I’ve been thinking today that we’re gonna do something quite hip-hop-y. But I don’t know! You can’t play Pharrell Williams tracks. I’d be embarrassed to play someone’s track when they’re in the room. So I’m not sure yet…. Obviously, I’m gonna have a lot of R&B and hip-hop, but it’s gonna go into disco and a few electronica-sounding tracks, too. I need to get people dancing, so I’ll see tonight how it will go. Continue Reading “Misty Rabbit Talks Spinning Fashion’s Soundtracks” »
If you’re looking to give your loved ones a set of gilded brass knuckles this holiday season, look no further than Shawn “Jay-Z” Carter’s collaboration with Barneys. Following in the footsteps of Lady Gaga, who designed a holiday workshop for the retailer in 2011, Hova has worked with labels such as Proenza Schouler, En Noir, Rick Owens, Acne Studios, Lanvin, Balenciaga (above, top right), Balmain (above, bottom left), Hoorsenbuhs (who had a hand in the aforementioned ring, above, bottom right), and more to create a series of limited-edition products—all of which will be displayed and for sale in a special gallery in Barneys’ Madison Avenue flagship, beginning November 20. Twenty-five percent of the proceeds from the project, which the pair have dubbed A New York Holiday, will be donated to the Shawn Carter Foundation. We’ve got 99 problems (give or take), but, thanks to this team-up, holiday shopping ain’t one.
Stockholm New was launched by Claes Britton and his wife, Christina, back in 1992. During its ten-year—and twelve-issue—run, the magazine became a cult sensation, showcasing the best in Swedish culture and design—fashion and otherwise. “We set it up as a marketing vehicle for the first fashion agency in Stockholm,” said Claes, who currently runs creative agency Britton Britton with Christina. “And then it evolved into a magazine about the creative scene of Stockholm.” Boasting that crisp, raw, eerily pristine Swedish aesthetic that we’ve been obsessed with of late, the magazine showcased the work of such Scandinavian photographers as Sølve Sundsbø, Mikael Jansson, and John Akehurst (not to mention the decidedly un-Swedish Mario Testino), and clothes the likes of Acne Studios, Ann-Sofie Back, and Sandra Backlund. “We never looked at other magazines for inspiration,” offered Claes. “And we never played according to the rules of the fashion industry—we had our own slower pulse, we were a bit more poetic, and a bit more complex. It really came from our own tradition, and I think that original code was appreciated.”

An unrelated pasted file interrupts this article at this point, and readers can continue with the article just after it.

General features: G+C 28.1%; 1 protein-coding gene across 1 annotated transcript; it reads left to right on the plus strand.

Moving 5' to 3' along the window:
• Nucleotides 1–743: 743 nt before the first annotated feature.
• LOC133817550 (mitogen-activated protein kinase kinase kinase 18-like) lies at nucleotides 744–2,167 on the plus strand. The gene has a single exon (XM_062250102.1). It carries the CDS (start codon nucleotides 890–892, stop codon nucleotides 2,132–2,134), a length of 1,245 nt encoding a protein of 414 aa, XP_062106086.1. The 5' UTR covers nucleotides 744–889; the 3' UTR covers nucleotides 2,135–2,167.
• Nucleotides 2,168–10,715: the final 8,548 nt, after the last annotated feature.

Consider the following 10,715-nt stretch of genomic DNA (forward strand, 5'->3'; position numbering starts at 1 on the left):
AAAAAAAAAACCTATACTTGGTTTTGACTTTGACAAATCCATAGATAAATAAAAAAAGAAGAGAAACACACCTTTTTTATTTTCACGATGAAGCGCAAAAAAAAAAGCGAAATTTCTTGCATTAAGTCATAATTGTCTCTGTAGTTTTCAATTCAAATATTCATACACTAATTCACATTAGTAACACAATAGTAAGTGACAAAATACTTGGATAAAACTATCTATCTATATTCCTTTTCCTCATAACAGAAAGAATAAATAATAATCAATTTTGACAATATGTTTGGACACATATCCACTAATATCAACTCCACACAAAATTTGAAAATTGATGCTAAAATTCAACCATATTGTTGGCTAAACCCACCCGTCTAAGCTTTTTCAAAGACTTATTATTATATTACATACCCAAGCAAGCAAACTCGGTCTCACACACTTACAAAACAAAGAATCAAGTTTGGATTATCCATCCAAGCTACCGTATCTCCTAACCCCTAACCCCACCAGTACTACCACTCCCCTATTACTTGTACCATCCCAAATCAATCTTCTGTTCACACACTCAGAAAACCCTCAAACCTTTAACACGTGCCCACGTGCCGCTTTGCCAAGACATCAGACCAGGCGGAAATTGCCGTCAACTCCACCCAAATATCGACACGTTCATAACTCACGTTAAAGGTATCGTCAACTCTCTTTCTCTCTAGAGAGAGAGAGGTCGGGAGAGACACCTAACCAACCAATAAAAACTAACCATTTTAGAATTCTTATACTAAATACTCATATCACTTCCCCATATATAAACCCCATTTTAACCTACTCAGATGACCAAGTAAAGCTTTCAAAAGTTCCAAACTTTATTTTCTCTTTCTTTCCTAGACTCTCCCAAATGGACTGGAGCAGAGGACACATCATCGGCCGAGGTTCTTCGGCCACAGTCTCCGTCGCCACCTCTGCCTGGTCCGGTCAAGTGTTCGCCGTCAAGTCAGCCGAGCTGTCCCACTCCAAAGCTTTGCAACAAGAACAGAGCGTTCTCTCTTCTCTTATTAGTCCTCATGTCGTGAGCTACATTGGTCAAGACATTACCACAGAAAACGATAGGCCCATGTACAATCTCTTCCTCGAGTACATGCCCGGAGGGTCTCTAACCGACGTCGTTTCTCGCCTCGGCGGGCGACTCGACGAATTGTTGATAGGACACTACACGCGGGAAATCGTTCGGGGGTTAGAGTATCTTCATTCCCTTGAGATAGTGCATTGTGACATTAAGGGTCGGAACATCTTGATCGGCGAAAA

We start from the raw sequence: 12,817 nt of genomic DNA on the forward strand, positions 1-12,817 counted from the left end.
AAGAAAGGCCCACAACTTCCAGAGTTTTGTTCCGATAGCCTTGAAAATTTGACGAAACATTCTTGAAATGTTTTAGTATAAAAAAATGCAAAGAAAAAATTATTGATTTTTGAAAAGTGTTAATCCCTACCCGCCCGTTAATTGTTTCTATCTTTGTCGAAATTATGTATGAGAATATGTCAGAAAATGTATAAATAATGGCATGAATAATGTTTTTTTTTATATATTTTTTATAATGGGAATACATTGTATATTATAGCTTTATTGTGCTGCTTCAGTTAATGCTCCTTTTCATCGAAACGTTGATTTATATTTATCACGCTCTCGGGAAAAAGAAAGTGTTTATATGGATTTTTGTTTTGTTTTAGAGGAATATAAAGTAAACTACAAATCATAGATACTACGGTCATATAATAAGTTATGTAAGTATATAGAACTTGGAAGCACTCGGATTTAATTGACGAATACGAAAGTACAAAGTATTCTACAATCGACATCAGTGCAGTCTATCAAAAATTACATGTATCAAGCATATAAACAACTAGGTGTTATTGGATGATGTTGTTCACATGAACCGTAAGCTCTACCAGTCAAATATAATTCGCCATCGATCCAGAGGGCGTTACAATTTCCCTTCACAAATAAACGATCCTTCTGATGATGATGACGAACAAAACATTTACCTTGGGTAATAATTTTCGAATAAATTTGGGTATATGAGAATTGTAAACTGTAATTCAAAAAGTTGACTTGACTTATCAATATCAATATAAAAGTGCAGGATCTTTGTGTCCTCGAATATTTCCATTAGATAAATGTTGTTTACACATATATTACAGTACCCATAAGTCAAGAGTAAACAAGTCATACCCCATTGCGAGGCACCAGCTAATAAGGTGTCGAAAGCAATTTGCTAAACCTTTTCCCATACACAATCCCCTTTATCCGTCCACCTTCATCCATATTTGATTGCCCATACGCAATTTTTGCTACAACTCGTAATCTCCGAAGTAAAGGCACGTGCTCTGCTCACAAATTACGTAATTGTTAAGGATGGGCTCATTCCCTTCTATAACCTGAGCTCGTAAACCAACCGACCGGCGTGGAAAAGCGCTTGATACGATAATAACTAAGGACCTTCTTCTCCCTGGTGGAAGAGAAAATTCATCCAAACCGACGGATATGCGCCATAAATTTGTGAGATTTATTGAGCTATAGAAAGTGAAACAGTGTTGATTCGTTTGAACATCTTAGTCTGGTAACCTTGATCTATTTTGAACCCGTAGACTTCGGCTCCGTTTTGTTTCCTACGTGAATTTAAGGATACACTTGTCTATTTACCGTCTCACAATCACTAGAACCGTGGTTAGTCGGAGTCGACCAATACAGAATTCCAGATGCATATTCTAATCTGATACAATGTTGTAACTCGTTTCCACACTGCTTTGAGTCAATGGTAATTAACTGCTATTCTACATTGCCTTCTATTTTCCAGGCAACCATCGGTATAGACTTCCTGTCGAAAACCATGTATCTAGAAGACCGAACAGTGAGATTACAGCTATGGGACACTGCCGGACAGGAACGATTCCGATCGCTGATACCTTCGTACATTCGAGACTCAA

The publication folded in 2002, but tonight, in Stockholm, the co-EICs are launching a book that combines the greatest hits from Stockholm New’s original issues, as well as new images and new fashion talents—Claes and Christina made sure to include a few up-and-coming fashion students. “Sweden really has amazing budding fashion talent,” Claes told Style.com. “The problem, though, is that the market here is so small. They really have to go abroad. But it was fun to show all these creatives.”
As temperatures escalate, so does our yearning for cerulean waters, a cloudless sky, and all things azure. Lucky for us, it seems designers have a case of the summer blues, too. Acne Studios’ ultramodern minidress and Bao Bao Issey Miyake’s geometric tote showcased the shade in futuristic fashion, while Yves Saint Laurent paid homage to art history with a lacquer in Majorelle blue. From royal to baby, cool off with these blue hues from Maison Martin Margiela, Jonathan Saunders, and more, below.
1. Acne Studios minidress, $1,250, available at www.net-a-porter.com
2. Jonathan Saunders top, $846, available at www.matchesfashion.com
3. Bao Bao Issey Miyake tote, $495, available at www.shopbaobaoisseymiyake.com
4. Yves Saint Laurent nail polish, $25, available at www.barneys.com
5. Maison Martin Margiela boots, $995, available at www.net-a-porter.com